The weakness in stock prices of public sector undertakings (PSUs) may mean the latter buying back their own scrips from shareholders, including the promoter (government) so that the Centre can raise money. The stock prices of some have come off 20 to 60 per cent. The top 50 PSUs have over Rs 2 lakh crore in cash. This puts them in a position to spend money on share buybacks.
Since the buyback process is more time-consuming, the Centre is planning the ground work in advance. “We could see buyback programmes in 2016-17. This would help the government meet two objectives. It would support the depressed stock prices and would help the government sell its holding at a price higher than the current market price,” said a source. Companies including Coal India, ONGC (Oil and Natural Gas Corporation), NMDC, Oil India, and Bhel (Bharat Heavy Electricals Limited) will most likely go for buybacks given the high cash on their balance sheet. As the stock prices of these companies have come off sharply from one-year highs, the government isn’t keen on selling stakes at current market prices, the source added.
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Shares of capital goods firm Bhel are down 60 per cent from their one-year high in July last year. Oil India stock price is down 40 per cent in the past one year.
According to market experts, buyback through the tender route will enable the promoter (government) to participate and allow the company to set the buyback price far higher than the current market price. Deven Choksey, chief executive officer (CEO) of KR Choksey Securities, says a buyback would send a positive signal to the market.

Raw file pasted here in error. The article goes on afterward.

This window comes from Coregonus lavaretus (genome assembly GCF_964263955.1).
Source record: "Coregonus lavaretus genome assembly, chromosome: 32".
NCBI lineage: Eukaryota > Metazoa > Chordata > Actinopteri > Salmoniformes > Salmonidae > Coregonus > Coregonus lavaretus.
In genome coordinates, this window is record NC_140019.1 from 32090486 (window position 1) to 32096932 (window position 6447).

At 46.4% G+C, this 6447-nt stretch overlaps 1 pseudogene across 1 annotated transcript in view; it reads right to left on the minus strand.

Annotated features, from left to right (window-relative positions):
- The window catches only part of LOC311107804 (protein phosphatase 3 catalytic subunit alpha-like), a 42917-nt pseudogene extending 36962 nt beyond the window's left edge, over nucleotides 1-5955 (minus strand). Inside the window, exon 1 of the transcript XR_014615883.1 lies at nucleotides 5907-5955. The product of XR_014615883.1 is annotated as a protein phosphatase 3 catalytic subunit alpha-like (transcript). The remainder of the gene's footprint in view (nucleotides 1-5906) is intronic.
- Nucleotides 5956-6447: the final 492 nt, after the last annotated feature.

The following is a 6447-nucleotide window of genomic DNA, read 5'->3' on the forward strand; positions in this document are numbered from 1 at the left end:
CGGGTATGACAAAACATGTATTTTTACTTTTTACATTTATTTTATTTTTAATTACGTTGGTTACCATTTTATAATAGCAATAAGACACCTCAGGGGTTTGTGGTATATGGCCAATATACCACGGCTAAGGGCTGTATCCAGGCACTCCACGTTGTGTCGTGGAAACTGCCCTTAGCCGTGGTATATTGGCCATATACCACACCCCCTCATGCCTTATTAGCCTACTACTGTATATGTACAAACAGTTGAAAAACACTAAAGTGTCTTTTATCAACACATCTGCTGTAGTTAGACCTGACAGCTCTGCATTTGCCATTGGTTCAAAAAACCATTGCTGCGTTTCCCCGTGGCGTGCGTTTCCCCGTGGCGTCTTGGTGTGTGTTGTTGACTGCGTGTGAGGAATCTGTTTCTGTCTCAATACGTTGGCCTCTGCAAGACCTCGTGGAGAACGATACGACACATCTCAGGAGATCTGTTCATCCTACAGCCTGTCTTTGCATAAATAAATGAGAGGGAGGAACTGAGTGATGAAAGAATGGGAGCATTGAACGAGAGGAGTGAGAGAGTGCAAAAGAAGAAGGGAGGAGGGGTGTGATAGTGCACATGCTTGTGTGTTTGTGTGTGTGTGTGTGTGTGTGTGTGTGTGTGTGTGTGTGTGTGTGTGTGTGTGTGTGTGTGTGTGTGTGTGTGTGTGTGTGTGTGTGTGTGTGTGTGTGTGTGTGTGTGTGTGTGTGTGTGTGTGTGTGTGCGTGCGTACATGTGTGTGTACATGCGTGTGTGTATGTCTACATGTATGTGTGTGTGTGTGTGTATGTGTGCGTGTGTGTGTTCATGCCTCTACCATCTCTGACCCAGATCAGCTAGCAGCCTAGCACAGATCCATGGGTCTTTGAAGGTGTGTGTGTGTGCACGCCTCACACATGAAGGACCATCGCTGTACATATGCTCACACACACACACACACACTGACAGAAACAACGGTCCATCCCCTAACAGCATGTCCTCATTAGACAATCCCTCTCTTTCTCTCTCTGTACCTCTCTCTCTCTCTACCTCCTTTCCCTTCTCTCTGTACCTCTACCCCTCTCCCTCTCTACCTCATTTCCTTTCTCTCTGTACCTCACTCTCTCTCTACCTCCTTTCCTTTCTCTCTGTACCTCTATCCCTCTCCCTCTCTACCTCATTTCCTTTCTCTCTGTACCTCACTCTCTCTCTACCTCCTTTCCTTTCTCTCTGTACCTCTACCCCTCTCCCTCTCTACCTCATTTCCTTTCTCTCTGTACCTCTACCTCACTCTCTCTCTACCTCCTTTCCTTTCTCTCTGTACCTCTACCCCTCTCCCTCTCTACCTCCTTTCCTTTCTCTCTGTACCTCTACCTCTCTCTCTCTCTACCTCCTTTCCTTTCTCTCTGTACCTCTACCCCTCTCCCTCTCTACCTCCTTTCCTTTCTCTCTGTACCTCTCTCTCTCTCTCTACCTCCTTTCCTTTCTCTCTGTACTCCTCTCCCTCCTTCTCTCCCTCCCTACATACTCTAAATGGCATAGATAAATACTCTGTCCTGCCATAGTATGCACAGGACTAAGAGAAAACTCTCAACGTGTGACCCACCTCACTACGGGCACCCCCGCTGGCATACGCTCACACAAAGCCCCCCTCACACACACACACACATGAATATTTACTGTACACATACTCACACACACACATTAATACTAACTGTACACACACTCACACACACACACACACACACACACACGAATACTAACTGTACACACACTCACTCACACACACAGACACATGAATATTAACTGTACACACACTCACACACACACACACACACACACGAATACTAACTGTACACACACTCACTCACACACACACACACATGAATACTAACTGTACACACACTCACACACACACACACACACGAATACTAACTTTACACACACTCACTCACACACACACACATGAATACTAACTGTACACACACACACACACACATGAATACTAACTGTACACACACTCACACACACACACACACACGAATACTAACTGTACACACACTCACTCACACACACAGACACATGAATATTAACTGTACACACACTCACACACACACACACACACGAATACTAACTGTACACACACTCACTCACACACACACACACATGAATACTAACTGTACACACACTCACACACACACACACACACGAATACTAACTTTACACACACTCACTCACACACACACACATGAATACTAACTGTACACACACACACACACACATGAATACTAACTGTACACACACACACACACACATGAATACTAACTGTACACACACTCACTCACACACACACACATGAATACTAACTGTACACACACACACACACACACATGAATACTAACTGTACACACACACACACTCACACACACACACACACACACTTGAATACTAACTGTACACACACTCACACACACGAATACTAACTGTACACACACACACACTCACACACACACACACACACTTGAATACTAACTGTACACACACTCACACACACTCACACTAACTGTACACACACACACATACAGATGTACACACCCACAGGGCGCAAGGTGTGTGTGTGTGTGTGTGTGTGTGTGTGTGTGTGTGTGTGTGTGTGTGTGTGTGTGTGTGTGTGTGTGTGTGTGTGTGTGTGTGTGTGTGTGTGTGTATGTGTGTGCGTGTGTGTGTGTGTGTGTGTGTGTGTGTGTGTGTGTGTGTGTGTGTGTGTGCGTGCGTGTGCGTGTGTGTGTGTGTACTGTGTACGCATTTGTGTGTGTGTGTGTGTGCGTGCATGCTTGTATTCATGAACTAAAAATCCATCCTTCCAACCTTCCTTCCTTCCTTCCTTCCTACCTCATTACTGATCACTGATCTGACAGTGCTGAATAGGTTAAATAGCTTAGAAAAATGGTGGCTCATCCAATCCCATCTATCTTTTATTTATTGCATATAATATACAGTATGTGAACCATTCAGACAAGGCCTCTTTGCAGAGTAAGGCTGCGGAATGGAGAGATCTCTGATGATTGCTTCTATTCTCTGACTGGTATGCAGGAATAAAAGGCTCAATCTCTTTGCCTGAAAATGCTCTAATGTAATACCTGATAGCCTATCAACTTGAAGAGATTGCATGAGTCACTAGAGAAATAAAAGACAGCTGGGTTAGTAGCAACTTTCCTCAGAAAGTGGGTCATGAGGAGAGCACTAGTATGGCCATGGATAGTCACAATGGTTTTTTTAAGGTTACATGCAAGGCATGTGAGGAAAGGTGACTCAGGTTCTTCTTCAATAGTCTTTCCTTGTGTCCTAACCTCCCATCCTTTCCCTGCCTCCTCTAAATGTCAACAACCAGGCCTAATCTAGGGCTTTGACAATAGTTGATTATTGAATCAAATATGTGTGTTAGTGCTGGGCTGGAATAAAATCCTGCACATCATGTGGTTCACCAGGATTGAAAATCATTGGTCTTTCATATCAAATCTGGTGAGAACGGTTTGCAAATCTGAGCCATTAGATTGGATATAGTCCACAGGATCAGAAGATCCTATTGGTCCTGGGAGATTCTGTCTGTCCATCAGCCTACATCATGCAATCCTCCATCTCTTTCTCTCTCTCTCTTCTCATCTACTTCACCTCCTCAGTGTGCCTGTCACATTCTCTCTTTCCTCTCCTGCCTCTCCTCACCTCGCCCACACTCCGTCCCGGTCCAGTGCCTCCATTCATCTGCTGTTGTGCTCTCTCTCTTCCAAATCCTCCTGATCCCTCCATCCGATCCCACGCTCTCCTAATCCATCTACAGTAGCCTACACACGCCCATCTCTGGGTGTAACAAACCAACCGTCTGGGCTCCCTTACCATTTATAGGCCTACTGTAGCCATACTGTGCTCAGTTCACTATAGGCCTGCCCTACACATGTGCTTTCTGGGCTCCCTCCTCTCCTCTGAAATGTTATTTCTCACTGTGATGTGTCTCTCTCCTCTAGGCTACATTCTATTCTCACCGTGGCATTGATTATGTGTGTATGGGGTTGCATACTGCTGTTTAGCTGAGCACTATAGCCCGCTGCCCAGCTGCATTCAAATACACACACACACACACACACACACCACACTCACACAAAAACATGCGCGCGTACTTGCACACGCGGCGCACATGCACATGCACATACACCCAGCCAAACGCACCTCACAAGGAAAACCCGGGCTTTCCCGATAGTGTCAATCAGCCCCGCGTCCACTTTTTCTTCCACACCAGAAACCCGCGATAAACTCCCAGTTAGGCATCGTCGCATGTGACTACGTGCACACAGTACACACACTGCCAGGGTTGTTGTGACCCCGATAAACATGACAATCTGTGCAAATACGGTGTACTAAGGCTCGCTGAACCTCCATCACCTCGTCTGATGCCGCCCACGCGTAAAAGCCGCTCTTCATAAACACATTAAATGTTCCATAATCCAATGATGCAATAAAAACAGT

“Typically, buybacks happen at a premium to the market price. This results in a boost to investor confidence,” he said. So far this financial year, the government has raised Rs 19,300 crore by selling stakes in PSUs. The Centre is likely to fall short of its divestment target this financial year, like it did in the past five years.
Finance Minister Arun Jaitley in his Budget speech had said the the government would “adopt a comprehensive approach for efficient management of government investment in PSUs by addressing issues such as capital restructuring, dividend, bonus shares, etc.”
Rajeev Thakkar, chief investment officer of Parag Parikh Financial Advisory Services Mutual Fund, says the government should be careful in selecting the companies for buybacks. “PSUs need cash over a period of time for their capital-expenditure needs. Taking out cash through buybacks from the PSU and sending it to the government may constrain the company,” he said.
According to sources, the government is considering buybacks in unlisted PSUs as well. Experts believe this could be to rejig the capital structure before they go public.
The department of divestment is said to have asked the ministry of corporate affairs (MCA) to clarify some rules on buyback of unlisted firms.
Earlier, the MCA had changed the rules to allow private firms to do buybacks on the basis of unaudited accounts for up to six months through a limited review by auditors. For listed firms, buybacks are decided on the basis of audited accounts not older than six months from the date of offer document.